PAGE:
You are here

Negativity takes over markets

The grain market spit out Monday’s crop reports with a tone of disgust and has proceeded to sell off the entire week.  

The reports showed an “as expected” corn crop and a slightly larger bean crop.  There were also increases in grain crops around the world.  Wheat crops were increased in Canada, the European Union and the Ukraine.  Corn crops were increased in Argentina, Brazil and the Ukraine.  These larger corn and wheat crops are all in countries that can be formidable competitors with the US in the export market.  

The “as expected” corn crop was still small enough that the USDA needed to make sharp usage cuts to end up with a minimum level of carryout.  This may be one of those times when just because it is printed on paper doesn’t make it so.  This means it doesn’t tell what prices are necessary for this rationing to occur, when it will occur or how other commodities may be impacted.    

The market is also unnerved by yield reports from Illinois and Iowa.  These early yields are generally better than expected.  However, it is harder to determine whether they are better than last year.  And Iowa and Illinois are the two large states this year with yields projected to be higher than last year.  Other large states (Minnesota, Nebraska, Indiana, Ohio) are forecast to have lower yields than 2010.  Yield reports from these states have been minimal.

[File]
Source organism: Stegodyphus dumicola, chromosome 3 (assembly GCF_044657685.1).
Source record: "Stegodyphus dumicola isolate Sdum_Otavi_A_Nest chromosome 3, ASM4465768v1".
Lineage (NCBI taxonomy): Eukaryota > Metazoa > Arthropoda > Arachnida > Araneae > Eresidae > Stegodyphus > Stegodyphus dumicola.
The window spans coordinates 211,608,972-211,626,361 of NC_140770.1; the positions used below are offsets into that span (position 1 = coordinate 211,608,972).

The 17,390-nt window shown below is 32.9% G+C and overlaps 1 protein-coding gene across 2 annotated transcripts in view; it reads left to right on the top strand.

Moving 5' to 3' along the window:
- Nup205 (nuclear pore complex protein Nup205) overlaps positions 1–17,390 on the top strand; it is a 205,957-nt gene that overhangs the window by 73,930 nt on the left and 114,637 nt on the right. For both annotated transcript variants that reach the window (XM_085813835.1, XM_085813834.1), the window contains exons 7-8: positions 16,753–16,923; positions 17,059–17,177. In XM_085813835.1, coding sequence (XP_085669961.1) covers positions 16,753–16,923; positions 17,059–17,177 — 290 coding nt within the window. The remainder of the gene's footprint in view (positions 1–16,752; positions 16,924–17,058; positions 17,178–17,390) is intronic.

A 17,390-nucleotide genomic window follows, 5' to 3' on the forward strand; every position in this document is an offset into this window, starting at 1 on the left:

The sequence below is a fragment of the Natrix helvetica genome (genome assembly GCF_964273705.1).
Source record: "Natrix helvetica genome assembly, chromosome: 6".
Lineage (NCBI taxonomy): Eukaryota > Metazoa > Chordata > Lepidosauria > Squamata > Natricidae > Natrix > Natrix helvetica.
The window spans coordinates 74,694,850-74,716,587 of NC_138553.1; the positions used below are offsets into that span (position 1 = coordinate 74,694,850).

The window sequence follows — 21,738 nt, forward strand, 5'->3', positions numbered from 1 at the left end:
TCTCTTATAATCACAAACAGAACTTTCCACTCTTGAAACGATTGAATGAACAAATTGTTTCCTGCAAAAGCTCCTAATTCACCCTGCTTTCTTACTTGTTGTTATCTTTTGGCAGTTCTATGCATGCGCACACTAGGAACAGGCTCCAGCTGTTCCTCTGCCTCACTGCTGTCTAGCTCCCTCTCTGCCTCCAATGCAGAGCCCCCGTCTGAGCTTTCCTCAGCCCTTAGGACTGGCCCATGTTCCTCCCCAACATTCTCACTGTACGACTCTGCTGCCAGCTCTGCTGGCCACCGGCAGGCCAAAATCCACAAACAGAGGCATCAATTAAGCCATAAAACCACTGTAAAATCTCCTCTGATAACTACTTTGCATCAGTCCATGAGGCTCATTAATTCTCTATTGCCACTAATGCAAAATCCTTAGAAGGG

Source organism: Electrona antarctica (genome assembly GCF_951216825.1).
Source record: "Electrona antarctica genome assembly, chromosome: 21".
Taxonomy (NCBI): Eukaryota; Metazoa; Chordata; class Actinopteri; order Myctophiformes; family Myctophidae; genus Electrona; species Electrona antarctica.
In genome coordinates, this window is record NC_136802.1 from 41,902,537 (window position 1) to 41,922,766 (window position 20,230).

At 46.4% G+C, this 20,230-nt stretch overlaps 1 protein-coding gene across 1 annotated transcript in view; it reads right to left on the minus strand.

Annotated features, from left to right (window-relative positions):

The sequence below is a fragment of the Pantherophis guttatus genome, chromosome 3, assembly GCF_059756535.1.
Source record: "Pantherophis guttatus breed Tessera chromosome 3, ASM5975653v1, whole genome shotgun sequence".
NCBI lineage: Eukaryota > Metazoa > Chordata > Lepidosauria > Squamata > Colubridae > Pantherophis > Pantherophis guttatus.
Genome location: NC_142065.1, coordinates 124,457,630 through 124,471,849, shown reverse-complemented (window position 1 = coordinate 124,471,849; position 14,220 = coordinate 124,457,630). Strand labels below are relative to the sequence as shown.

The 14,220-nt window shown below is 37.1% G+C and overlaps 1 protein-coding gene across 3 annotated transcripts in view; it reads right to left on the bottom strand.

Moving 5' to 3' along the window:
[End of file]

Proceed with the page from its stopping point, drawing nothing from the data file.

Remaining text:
Going forward, the Grain Stocks report on Friday, September 30th will be key.  Feed use is still an important statistic and final 2010-2011 feed use will be derived from this data. Feed use during the third quarter was very low, so it will be interesting to see the fourth quarter number and whether any further cuts in use occurred with the high prices seen this summer.  

Note:  This was written before the release of the FSA acreage data, scheduled for Thursday afternoon.


The risk of loss in trading commodities can be substantial.  You should therefore carefully consider whether such trading is suitable for you in light of your financial situation.  

Read more about

Talk in Marketing

Most Recent Poll

Will you plant more corn or soybeans next year?